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What Are the Arts, and Why Study Them?

The disciplines that huddle together under the banner called a faculty of arts may vary from one university to the next or even vary over time at the same university. What belongs to arts here may not be the same as what belongs to arts there; what used to belong to arts here twenty years ago now belongs to another faculty; or, what used to belong to arts as a discipline a few years ago is now its very own faculty.

This is because a faculty of arts is often a sort of crucible or matrix in which new university programs are born, some released, others transformed. In the past few years at the University of Winnipeg, for instance, a number of departments have been created within Arts, Anthropology has moved from Arts to Science, and two separate faculties—Business and Economics, Kinesiology (as of July 1, 2012)—have been created from Faculty of Arts departments. This is a quite common occurrence, and is nothing less than a witness to the continuing vitality of Arts and to its mission within the university.

The following departments and programs are currently housed within the Faculty of Arts at the University of Winnipeg:

Departments: Classics (Greek and Roman Studies); Criminal Justice; English; History; Indigenous Studies; Modern Languages and Literatures; Philosophy; Political Science; Psychology; Religion and Culture; Rhetoric, Writing and Communications; Sociology; Theatre and Film; Urban and Inner-City Studies; Women's and Gender Studies

Programs:  Biopsychology (Psychology); Dance Program Stream (Theatre and Film); Disability Studies Program (Sociology); East Asian Languages and Cultures (Religion and Culture); German-Canadian Studies (History); Mennonite Studies (History)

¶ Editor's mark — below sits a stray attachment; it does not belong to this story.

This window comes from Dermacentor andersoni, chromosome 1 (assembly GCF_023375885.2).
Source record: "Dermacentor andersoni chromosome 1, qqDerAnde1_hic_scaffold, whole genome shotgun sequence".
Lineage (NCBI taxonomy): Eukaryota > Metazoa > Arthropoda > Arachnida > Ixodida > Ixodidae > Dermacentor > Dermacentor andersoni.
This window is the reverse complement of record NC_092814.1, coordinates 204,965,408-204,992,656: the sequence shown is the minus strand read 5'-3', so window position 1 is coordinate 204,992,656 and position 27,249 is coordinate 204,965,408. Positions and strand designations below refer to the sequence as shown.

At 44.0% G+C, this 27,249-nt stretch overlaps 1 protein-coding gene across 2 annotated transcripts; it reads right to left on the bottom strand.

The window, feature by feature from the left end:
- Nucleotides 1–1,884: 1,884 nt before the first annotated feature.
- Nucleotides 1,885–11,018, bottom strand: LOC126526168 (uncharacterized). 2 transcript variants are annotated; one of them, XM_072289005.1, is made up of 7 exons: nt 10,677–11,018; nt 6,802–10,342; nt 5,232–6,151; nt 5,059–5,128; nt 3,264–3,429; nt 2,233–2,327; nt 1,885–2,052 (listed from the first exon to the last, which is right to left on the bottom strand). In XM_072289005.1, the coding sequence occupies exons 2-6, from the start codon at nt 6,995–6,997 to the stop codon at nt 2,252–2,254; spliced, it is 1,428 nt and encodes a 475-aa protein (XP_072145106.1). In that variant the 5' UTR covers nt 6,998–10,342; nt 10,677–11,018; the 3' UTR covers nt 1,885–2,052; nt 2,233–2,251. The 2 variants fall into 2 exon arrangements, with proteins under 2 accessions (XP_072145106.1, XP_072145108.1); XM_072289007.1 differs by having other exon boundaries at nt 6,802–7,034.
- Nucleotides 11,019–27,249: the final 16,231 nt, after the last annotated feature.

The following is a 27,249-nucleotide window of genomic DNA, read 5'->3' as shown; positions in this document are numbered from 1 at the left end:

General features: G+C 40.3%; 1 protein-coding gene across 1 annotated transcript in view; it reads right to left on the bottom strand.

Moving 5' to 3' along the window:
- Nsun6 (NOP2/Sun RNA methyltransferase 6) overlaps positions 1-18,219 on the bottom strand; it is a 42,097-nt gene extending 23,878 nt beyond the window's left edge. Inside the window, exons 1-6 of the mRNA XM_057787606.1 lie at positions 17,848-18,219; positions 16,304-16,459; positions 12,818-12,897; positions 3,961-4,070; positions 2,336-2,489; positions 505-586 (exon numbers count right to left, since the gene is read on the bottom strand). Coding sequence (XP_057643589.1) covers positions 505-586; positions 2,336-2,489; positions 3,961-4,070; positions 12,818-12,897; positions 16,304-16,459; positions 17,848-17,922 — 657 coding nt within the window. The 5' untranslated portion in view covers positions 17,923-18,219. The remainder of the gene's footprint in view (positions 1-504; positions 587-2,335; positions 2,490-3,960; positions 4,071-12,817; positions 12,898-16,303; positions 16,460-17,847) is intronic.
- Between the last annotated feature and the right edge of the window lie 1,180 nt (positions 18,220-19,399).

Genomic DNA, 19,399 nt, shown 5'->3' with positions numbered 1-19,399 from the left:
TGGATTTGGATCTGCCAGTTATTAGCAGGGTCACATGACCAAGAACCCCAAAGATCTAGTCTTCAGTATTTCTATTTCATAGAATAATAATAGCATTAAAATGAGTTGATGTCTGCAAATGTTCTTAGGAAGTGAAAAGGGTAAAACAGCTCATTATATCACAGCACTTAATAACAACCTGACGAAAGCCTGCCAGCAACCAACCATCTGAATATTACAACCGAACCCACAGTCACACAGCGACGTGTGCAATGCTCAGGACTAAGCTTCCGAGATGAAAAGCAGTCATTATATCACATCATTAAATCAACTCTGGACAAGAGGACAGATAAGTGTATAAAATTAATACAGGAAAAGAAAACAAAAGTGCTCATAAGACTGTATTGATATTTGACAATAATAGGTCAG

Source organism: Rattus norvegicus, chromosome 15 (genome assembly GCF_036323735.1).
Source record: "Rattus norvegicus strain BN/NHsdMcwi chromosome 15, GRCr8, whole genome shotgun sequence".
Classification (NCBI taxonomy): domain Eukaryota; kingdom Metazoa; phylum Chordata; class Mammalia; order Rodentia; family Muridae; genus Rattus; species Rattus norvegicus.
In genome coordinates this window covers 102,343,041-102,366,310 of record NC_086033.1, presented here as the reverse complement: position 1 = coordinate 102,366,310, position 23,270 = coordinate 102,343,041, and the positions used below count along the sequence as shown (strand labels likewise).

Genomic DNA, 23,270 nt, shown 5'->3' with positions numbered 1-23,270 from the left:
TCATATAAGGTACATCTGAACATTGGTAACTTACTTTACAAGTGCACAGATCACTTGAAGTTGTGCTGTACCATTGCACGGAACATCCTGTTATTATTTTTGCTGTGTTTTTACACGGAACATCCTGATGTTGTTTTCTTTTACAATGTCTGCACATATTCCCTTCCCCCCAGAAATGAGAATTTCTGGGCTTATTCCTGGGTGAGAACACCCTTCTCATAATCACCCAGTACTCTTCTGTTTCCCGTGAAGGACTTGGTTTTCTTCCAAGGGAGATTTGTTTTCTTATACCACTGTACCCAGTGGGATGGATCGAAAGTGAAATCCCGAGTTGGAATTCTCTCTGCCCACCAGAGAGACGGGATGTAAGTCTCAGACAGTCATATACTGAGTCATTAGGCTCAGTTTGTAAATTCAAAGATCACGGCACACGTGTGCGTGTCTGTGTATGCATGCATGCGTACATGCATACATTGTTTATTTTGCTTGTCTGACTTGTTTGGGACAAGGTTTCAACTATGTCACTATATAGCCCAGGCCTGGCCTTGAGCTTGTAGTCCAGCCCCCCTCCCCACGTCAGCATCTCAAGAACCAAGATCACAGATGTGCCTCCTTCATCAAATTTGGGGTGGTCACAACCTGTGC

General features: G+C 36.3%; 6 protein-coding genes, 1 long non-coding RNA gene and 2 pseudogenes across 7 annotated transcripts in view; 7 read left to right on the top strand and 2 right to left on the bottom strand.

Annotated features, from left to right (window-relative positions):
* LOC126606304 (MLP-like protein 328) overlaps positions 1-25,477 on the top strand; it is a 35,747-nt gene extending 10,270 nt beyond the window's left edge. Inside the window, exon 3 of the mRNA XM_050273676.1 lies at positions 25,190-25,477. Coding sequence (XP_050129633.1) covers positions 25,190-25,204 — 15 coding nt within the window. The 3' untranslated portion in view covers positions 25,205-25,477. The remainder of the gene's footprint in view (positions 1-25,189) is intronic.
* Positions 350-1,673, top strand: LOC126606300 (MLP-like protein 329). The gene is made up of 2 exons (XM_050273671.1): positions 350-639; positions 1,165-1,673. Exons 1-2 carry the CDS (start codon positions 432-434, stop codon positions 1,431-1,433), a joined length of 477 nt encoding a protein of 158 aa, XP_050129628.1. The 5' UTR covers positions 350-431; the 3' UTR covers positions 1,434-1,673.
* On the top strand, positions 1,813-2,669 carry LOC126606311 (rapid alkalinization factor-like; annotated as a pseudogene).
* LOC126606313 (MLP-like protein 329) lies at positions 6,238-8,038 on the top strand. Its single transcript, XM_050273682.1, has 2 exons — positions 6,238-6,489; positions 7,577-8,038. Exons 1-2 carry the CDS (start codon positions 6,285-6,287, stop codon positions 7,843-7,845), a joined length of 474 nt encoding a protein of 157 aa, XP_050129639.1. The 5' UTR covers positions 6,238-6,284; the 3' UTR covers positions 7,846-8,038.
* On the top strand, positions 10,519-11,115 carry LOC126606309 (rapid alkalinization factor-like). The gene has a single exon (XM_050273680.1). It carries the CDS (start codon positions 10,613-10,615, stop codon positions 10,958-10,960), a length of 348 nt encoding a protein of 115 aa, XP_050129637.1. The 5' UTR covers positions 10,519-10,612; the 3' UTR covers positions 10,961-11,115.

(For a list of departments with links to the individual departments, click here.)

It is perhaps difficult to see what all these have in common, but in a nutshell, a faculty of arts gathers together those disciplines dealing with the human world—with what humanity has created—as opposed to the natural or physical world, that the sciences deal with. This is likely more obvious in the case of, say, English Literature, Theatre and Film, or Philosophy; however, historians would argue that history is a human creation as well, and sociologists would argue that human society is too, and so on. And all would argue that the human world, because we have made it, is the only world we can really know.

The reason why arts disciplines have to be studied is an obvious one. Not many of us are overjoyed with what the world looks like these days, and if we are to change it, we must first know it. In the past, the leaders, or the agents of change—activists, politicians, university presidents, lawyers, journalists, teachers, educated citizens, etc.—traditionally came from arts.

They still do. Be one.